Hebrew is categorized as a West Semitic language of the Afroasiatic language family. Outside of Israel, the second-highest population of fluent Hebrew speakers is in the United States. As of 2013, there are about 9 million Hebrew speakers, 7 million who speak it fluently. About 5.3 million people have learned Hebrew as their first language, while a total of 7.4 million people in total have learned Hebrew as their first or second language.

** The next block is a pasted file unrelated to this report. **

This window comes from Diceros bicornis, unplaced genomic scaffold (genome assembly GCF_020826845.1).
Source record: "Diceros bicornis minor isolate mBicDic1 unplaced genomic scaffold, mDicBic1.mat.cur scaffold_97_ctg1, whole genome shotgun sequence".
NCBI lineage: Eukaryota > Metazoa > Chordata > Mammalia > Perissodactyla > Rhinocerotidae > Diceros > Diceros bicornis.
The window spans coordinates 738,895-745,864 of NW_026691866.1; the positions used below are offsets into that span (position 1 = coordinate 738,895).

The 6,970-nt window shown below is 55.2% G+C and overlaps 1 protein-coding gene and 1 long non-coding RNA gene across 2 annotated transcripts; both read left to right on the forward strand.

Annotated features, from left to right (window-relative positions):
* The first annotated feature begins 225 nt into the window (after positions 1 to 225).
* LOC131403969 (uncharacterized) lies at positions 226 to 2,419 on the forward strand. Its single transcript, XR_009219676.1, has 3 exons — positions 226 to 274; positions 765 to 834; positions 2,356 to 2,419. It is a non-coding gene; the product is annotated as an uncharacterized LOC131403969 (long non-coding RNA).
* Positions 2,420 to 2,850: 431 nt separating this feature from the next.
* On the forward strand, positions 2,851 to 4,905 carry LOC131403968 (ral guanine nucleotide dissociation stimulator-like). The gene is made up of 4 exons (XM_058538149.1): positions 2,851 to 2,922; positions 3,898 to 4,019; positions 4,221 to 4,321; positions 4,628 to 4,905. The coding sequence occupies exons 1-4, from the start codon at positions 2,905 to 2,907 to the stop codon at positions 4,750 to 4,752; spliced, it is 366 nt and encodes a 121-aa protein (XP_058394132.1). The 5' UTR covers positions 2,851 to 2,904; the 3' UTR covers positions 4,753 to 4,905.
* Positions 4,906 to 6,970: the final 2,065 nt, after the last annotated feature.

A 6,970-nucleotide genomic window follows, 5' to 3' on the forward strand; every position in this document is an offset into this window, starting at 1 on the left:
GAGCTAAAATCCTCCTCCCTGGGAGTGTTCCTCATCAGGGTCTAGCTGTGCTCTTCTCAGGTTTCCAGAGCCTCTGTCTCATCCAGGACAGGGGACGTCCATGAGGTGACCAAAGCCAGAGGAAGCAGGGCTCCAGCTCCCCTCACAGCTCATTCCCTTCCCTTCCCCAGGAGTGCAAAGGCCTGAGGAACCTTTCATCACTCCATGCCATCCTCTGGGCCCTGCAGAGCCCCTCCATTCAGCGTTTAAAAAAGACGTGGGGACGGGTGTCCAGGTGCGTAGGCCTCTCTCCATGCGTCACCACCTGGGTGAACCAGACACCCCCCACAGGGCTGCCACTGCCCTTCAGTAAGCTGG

Hebrew is one of two official languages of Israel. Modern Hebrew is written right to left via the Hebrew alphabet, a consonant-only alphabet with 22 letters. Modern scripts are based on the "square" letter form, while written script appears in cursive, a more circular-appearing form. Diacritic marks placed above or below letters are used to create vowel sounds, which displays a syllabic onset. Other ways to show use of vowels include the use of matres lectionis, which are consonantal letters used as vowels. Diacritic marks are also used to change the sound of consonants and in some uses, used to indicate punctuation, accentuation, and musical rendition of Biblical texts.